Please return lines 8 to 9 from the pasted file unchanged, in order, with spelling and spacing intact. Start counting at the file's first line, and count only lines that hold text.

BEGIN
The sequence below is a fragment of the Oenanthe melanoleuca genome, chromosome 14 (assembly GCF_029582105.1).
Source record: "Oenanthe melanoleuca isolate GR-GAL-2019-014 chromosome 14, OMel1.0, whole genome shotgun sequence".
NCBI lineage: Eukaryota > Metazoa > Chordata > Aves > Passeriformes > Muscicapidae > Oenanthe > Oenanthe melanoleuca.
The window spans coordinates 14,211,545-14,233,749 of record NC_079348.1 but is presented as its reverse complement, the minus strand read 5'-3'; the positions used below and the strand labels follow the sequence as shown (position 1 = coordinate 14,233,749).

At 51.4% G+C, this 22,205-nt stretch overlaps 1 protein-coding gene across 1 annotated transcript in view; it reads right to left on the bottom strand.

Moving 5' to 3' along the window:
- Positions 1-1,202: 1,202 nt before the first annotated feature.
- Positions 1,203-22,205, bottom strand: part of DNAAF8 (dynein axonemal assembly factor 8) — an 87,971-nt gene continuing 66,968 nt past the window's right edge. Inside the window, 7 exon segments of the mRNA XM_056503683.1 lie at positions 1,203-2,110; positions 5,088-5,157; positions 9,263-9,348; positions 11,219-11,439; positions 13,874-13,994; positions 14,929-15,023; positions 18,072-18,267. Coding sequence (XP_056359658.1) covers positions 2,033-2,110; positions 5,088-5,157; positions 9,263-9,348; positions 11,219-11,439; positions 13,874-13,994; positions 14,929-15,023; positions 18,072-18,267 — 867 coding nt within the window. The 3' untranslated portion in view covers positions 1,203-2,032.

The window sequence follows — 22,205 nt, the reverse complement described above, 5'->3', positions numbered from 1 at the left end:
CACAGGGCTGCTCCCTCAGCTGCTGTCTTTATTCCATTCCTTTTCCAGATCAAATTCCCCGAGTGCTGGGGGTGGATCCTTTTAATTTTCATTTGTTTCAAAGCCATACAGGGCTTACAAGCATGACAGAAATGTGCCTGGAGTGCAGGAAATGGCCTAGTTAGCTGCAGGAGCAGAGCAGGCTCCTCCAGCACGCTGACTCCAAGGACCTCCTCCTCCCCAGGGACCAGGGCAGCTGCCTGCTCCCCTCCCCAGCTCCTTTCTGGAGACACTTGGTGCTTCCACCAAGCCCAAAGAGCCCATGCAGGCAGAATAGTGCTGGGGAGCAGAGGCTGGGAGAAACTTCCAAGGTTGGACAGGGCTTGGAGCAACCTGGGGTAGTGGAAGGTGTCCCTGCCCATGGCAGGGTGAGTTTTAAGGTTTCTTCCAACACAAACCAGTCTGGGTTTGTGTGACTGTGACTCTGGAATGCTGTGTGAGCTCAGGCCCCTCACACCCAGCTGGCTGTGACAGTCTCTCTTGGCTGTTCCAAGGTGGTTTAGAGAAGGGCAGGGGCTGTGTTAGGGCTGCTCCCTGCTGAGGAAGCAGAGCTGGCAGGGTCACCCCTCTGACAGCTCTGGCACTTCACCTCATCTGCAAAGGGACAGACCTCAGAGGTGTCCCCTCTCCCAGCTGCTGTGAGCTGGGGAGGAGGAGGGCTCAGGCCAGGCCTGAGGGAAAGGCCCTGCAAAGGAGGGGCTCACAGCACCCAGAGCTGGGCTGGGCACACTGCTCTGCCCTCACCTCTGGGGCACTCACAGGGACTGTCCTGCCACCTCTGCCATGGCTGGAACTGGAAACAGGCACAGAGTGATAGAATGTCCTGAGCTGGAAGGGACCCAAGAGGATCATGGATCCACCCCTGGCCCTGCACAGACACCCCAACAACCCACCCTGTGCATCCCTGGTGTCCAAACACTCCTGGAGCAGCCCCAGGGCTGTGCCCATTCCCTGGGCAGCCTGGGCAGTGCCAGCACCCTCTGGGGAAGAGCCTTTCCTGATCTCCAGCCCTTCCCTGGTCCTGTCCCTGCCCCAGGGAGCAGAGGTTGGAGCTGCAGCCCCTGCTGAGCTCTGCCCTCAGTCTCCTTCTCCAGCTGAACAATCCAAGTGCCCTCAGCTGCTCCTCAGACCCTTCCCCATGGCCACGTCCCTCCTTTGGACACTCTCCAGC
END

- Positions 1,203-22,205, bottom strand: part of DNAAF8 (dynein axonemal assembly factor 8) — an 87,971-nt gene continuing 66,968 nt past the window's right edge. Inside the window, 7 exon segments of the mRNA XM_056503683.1 lie at positions 1,203-2,110; positions 5,088-5,157; positions 9,263-9,348; positions 11,219-11,439; positions 13,874-13,994; positions 14,929-15,023; positions 18,072-18,267. Coding sequence (XP_056359658.1) covers positions 2,033-2,110; positions 5,088-5,157; positions 9,263-9,348; positions 11,219-11,439; positions 13,874-13,994; positions 14,929-15,023; positions 18,072-18,267 — 867 coding nt within the window. The 3' untranslated portion in view covers positions 1,203-2,032.

The window sequence follows — 22,205 nt, the reverse complement described above, 5'->3', positions numbered from 1 at the left end: